Economic cost of the Catalonia crisis
- Spain notched up vigorous growth in the third quarter, prior to the current Catalan crisis
- Spain’s gross domestic product (GDP) expanded by 0.8 percent in the period from July to September, the national statistics institute INE calculated in a preliminary estimate.
- That carries on from strong growth of 0.9 percent in the second quarter and 0.8 percent in the first quarter, as the Spanish economy enjoys robust consumer demand, a tourism boom and buoyant export demand.
What is Catalonia?
Catalonia is an autonomous region in north-east Spain with a distinct history dating back almost 1,000 years.
The wealthy region has about 7.5 million people, with their own language, parliament, flag and anthem. Catalonia also has its own police force and controls some of its public services.
Why the controversy?
- For many years Catalan nationalists have complained that their region sends too much money to poorer parts of Spain.
- Their budget and taxes are controlled by Madrid.
- They also say Spain’s changes to their autonomous status in 2010 undermined their distinctive Catalan identity.
- In a referendum on 1 October, declared illegal by Spain’s Constitutional Court, about 90% of Catalan voters had backed independence. But turnout was only 43%.
- The Catalan parliament then voted for independence on 27 October. At the same time Madrid moved to impose direct control by invoking Article 155 of the constitution – a first for Spain.
Could Catalonia make a success of independence?
“Madrid nos roba” is a popular secessionist slogan – “Madrid is robbing us.” The received wisdom is that comparatively wealthy Catalonia pays in more than it gets out of the Spanish state.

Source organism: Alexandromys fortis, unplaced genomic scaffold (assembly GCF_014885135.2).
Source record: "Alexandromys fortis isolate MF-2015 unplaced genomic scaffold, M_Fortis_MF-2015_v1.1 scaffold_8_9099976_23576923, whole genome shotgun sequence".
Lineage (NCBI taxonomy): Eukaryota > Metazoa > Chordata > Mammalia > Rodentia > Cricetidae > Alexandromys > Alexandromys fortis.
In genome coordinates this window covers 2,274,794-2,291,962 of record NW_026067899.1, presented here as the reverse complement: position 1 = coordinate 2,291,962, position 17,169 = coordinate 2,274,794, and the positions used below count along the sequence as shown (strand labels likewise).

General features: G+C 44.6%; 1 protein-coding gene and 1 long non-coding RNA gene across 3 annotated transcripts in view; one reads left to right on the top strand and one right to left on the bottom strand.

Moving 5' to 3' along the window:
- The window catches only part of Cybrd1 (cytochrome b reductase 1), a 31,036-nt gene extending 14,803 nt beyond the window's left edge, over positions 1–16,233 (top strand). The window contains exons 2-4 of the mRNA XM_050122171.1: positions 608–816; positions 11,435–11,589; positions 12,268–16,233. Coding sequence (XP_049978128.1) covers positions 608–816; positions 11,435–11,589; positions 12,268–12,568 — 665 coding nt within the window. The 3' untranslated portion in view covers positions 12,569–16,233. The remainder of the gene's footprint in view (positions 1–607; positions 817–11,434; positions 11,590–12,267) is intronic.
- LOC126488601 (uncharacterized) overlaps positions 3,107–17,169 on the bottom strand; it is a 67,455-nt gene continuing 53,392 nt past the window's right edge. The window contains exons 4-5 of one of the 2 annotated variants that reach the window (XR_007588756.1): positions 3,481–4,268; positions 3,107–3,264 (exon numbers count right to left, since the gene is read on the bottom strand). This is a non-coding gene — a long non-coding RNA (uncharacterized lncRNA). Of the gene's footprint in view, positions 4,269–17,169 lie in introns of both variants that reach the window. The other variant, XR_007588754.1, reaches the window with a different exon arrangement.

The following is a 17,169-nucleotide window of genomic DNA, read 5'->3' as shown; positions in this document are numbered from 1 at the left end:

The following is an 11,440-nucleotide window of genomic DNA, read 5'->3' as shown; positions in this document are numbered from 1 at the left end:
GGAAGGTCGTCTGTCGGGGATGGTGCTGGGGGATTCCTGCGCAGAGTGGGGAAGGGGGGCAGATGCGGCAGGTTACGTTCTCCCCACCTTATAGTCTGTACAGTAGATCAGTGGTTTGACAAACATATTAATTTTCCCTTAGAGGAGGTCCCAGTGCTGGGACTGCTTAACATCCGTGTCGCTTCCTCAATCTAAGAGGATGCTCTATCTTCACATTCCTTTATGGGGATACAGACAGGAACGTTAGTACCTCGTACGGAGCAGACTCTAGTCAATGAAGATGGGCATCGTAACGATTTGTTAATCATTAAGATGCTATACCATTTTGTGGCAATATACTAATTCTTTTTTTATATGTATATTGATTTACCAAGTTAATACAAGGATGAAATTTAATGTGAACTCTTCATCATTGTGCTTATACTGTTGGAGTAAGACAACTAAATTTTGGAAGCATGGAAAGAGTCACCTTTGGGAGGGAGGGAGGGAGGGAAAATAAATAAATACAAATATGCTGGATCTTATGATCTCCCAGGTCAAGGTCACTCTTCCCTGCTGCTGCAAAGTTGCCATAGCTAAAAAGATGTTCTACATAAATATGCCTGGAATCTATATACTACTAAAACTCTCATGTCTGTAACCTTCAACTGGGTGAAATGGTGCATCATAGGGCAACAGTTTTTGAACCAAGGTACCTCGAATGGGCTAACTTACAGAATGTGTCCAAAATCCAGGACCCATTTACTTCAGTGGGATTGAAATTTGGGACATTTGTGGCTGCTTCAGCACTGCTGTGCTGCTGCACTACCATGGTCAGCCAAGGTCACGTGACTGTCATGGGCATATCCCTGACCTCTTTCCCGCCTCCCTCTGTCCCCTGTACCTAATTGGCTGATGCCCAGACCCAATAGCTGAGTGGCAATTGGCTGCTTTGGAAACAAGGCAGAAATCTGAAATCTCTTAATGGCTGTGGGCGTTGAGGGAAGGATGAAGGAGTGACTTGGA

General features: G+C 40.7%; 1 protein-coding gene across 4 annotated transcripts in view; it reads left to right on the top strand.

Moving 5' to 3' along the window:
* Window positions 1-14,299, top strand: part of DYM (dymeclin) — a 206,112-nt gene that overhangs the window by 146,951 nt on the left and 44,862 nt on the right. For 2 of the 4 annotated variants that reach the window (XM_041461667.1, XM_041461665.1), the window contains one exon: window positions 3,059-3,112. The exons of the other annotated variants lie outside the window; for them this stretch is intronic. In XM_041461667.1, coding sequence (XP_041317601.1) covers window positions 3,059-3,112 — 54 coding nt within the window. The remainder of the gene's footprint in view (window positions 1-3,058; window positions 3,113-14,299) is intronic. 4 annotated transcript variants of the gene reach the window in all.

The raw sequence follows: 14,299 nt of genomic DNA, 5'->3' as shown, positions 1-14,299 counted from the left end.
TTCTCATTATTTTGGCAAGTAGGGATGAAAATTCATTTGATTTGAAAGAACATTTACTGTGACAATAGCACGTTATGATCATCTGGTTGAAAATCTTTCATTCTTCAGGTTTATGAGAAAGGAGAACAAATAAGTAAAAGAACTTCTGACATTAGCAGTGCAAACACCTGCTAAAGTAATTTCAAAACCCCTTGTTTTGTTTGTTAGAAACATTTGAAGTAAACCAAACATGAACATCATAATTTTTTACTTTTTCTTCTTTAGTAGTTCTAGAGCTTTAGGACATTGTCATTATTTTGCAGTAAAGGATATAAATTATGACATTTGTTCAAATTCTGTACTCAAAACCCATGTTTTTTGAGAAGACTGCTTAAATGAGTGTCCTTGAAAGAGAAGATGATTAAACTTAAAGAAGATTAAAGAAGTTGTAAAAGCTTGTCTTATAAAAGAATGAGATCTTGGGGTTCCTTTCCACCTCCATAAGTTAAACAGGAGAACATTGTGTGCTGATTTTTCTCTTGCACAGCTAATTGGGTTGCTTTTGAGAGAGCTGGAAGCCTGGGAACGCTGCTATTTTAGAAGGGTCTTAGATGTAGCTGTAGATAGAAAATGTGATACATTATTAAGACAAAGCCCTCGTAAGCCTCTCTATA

Catalonia is certainly rich compared with other parts of Spain. It is home to just 16% of the Spanish population, but 19% of its GDP and more than a quarter of Spain’s foreign exports.
It punches above its weight in terms of tourism too – 18 million of Spain’s 75 million tourists chose Catalonia as their primary destination last year, easily the most visited region.
- Government debt ratio (IMF)
- GDP per capita in Catalonia, Spain (Statista)
- OEC data
- New record for Catalan exports in 2016 (Catalan News)
Catalonia has became one of the most economically dynamic communities in Spain and its capital, Barcelona, one of the most visited by tourists of all European cities and the 12th most popular in the world. There were 18 million visitors to Catalonia in 2016, as many as there were international visitors to the whole of Canada.
What next for Spain?
- It is the biggest political crisis in Spain for 40 years and a major challenge for the European Union.
- After years of mutual hostility, independence supporters have proclaimed a Catalan republic and Spain has responded by imposing direct rule on the autonomous region.
- The two sides are poles apart after the proclamation of independence and imposition of direct rule.
- One significant gesture the Spanish government could still make to appease Catalan nationalists is to restore some constitutional amendments from 2006 which boosted Catalonia’s status.
Who’s in charge of Catalonia right now?
The central government’s Cabinet has taken over running the Catalan autonomous administration under Article 155 of the constitution — an unprecedented move, approved by the Spanish Senate Friday.